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The View from Cairo: Dispatch 3

When the demonstrations began in Cairo, communication with the staff at our newest distribution partner, American University in Cairo Press was immediately disrupted. AUCP editorial director Neil Hewison has been sending dispatches to update us on events and the state of the Press itself – which is situated close to Tahrir Square.  We continue to wish our colleagues in Cairo well, and hope to continue receiving periodic updates. You can read Neil’s previous accounts here and here.

Photo by Lesley Lababidi

The mood of celebration in Egypt after the resignation of the president is uncontainable. Egyptians know there are unanswered questions and uncertain times ahead, and the country’s woes have not been wiped out overnight, but they have achieved something that a few weeks ago was unthinkable, and they are proud not just of that achievement but of the way they did it: The 25 January Revolution, as it is being called here (from the date of the first protests), has been an incredibly impressive peaceful mass movement (sometimes confronted with sickening violence) of young and old, men and women, rich and poor, whole families, all out there day after day in Tahrir, a name now as familiar to the world as Tianenmen (though with happier connotations). The indomitable spirit of the people, cowed for thirty years by a coarse and brutal dictatorship, was humbling. The scenes of the protesters cleaning the square before leaving—sweeping up, clearing garbage, repainting fences and curbstones, washing graffiti off tanks and walls—were the sign of not just a new-found voice but a new-found pride and determination to clean up the country both literally and metaphorically.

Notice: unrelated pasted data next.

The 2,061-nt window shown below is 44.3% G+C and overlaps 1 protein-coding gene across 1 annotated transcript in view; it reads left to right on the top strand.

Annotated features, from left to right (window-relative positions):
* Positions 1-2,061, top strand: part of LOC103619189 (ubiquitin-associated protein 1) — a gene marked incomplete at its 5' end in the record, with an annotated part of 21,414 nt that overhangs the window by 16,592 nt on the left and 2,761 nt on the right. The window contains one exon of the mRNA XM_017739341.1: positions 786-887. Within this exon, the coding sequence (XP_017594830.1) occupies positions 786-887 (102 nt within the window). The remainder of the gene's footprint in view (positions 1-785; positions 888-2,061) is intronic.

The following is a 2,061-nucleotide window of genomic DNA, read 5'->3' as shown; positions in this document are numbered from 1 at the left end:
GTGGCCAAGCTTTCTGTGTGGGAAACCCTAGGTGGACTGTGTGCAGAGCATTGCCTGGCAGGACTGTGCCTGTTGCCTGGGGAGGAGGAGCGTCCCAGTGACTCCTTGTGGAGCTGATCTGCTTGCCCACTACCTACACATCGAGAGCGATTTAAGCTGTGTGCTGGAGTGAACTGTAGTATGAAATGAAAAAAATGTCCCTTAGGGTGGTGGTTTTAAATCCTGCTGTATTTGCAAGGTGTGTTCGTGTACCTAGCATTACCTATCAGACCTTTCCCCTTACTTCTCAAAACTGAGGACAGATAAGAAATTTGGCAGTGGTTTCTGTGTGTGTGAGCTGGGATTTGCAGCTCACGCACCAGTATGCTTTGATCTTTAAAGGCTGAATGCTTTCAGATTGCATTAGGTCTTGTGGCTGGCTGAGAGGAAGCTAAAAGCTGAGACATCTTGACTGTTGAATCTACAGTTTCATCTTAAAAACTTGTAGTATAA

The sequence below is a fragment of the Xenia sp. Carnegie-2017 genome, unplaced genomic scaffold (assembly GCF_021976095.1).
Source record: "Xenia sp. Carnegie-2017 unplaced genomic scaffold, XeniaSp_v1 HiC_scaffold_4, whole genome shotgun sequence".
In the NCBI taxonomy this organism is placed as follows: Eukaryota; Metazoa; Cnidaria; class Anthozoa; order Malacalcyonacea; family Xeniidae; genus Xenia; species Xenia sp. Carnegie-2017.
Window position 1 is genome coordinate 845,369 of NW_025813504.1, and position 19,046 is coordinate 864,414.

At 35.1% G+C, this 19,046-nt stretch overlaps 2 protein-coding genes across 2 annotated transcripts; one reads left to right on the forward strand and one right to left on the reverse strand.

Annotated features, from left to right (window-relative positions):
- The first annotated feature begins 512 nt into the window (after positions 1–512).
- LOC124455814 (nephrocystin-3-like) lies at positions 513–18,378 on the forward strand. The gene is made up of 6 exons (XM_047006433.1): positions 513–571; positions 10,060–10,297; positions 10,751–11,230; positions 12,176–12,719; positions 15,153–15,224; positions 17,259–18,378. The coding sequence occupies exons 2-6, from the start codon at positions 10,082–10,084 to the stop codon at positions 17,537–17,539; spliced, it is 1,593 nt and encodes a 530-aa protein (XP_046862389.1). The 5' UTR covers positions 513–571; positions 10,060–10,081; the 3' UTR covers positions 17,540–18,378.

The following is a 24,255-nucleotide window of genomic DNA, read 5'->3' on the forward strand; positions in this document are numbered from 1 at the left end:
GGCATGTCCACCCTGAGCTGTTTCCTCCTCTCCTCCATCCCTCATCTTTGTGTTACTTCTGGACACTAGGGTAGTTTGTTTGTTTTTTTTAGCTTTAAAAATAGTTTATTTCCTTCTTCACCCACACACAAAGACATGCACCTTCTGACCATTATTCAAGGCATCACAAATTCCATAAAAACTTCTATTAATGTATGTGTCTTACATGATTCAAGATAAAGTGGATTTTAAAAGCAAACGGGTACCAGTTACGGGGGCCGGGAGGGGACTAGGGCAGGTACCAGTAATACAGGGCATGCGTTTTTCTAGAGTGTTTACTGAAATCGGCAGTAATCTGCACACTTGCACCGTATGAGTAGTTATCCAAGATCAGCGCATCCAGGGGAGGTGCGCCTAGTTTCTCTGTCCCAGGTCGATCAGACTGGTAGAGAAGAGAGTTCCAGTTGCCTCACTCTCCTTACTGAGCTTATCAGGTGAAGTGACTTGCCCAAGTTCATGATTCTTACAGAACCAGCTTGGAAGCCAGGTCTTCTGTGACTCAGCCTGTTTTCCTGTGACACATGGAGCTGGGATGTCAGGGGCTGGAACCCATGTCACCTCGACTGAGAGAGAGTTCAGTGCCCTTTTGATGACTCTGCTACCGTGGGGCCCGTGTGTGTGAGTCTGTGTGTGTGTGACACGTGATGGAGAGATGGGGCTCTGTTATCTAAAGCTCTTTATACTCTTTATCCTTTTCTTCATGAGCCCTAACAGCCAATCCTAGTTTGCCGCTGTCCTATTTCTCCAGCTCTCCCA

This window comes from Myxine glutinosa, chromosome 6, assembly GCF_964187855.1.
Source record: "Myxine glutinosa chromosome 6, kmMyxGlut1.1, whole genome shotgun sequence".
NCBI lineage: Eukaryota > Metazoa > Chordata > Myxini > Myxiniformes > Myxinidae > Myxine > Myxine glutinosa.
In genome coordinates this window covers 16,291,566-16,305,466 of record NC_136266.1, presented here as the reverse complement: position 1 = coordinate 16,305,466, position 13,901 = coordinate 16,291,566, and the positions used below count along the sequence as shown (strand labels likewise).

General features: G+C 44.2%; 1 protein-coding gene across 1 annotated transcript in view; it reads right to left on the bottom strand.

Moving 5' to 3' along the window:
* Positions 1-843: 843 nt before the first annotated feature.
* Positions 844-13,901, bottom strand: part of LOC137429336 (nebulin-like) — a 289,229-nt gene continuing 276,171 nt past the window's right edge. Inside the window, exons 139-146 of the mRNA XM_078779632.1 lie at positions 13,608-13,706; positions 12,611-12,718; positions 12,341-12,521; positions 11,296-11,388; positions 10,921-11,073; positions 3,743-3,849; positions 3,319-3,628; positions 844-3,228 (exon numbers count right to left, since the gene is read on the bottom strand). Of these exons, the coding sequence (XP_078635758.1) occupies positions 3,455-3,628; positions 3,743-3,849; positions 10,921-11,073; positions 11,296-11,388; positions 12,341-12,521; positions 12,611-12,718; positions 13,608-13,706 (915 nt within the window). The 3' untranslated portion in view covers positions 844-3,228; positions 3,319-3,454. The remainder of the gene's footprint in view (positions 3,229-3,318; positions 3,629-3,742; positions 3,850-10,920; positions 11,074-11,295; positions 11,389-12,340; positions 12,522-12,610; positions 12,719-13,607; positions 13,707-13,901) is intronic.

One of our authors, Lesley Lababidi, posted this great collection of photographs on Picasa, which give a good idea of the message and the spirit.

And how’s this for a great song of the revolution? (Click on the cc button for English subtitles.)

In the meantime, we’re putting our vandalized offices that overlook Tahrir Square to rights and are very happy to be back at work since Wednesday, with great plans for a whole range of new books on the new Egypt that aim to reflect and catch up with the spirit of this extraordinarily intelligent, creative, pacifist, determined, patient, total people’s Revolution.

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